Academia and privilege
When I was growing up in the 70s, when someone said something sexist others would say that person was living in the past. “It’s not the 50s anymore. Get with the times, chauvinist pig.”
It took people time to catch up with how times had changed.
I’ll come back to chauvinism and living in the past in a moment.
Privilege in academia in the past
Today people talk about how privilege helps some groups advance in academia versus others. This Atlantic article, What I Learned About Life at My 30th College Reunion, prompted me thinking about it. It said:
I donâ€™t love the factâ€”now made public through the trial but previously understood by all of us to be trueâ€”that the kids whose parents donate buildings are given preferential treatment over those whose parents donâ€™t.
I think everybody agrees that top schools chose students based on criteria besides academic merit. They privileged applicants for various reasons, resulting in more students of some types than others—rich people, in the case the quote implies.
According to Heterodox Academy, co-founded by podcast guest Jonathan Haidt, in the 15 years between 1995 and 2010, the American academy went from leaning left to being almost entirely on the left. Similar trends and problems are occurring in the UK and Canada, and to a lesser extent in Australia.
The Boston Globe reported a couple years ago in On campus, women outnumber men more than ever that
Women accounted for 55 percent of undergraduates enrolled at four-year colleges in the United States as of fall 2014, according to the most recent data available from the federal education department.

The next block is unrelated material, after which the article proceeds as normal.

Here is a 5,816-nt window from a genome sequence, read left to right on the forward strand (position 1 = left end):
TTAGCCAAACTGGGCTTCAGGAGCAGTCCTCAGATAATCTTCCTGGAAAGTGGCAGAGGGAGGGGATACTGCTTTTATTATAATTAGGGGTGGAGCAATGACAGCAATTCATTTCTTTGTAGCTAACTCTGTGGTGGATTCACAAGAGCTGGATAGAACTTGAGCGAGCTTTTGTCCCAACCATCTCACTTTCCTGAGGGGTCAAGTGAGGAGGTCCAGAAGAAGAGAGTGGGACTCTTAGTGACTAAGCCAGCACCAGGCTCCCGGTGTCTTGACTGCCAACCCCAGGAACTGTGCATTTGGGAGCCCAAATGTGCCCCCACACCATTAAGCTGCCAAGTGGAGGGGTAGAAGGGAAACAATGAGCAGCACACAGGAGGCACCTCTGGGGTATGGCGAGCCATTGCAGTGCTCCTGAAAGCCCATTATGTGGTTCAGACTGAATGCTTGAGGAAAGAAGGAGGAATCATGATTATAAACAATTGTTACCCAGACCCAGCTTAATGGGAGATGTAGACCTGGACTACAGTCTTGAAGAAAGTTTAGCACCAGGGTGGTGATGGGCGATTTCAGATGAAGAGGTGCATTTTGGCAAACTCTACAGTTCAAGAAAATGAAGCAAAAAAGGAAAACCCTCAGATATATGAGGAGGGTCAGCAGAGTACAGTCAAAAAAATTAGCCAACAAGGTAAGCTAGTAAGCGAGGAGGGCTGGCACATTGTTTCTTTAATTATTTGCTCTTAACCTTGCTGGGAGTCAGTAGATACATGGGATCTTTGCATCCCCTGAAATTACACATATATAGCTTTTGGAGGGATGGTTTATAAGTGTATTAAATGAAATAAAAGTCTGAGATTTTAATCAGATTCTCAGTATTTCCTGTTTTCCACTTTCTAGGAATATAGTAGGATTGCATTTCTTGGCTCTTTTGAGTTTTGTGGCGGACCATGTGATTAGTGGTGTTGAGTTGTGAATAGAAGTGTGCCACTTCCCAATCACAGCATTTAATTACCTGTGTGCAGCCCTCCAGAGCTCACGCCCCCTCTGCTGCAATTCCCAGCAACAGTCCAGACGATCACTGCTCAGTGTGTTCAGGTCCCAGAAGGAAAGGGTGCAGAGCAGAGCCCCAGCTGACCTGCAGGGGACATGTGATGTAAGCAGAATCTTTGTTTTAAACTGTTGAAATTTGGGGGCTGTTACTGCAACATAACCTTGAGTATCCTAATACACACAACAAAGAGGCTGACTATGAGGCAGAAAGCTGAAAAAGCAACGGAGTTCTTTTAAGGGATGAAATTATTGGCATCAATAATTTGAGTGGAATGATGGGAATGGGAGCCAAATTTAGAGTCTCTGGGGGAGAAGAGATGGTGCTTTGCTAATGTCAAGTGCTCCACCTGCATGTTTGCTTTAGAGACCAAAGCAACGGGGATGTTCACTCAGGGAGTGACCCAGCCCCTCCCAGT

Itâ€™s not a new phenomenon. Women have outnumbered men on college campuses in the US by a widening margin since the late 1970s, and the gap will continue to grow in coming years, according to some projections.
If a group’s overrepresentation in the past implied privilege, what can we conclude, if anything, from liberals and women being majorities that are increasing?
Does academia privilege liberals and women today?
The logic from the past suggests that academia may be privileging these groups. The numbers for liberals seem overwhelming. There are more scholarships for women than for men. There are many programs to promote more women in many fields with mostly men, but I see few to promote men in fields with mostly women, like nursing and teaching.
It’s tempting to say that society marginalized these groups in the past, hence there’s value in supporting them. Let’s say they were marginalized. Let’s say society continues to marginalize them outside academia. They don’t seem marginalized today in schools.
To say they are marginalized today seems like living in the past, like the chauvinists in the 70s.
I’m asking a provocative question, but not idly. Times have changed and many people haven’t realized. Many are still fighting battles perceiving lines where they were generations ago, often hurting people who are suffering and helping people who are already privileged.
At least I see such patterns. While boys and young men get lower grades and are forced out of the educational system, increasing resources are devoted to helping girls and young women. It seems times have changed but people haven’t changed with them.
Not that it should matter for the point I’m making, but if you look at how I vote, my activism, and most of my behavior, I act with liberal values. In fact, I often find myself frustrated at people who I vote with who don’t seem to know the issues but just seem to follow trends without reflection, understanding, or introspection, though I see that behavior in all groups.
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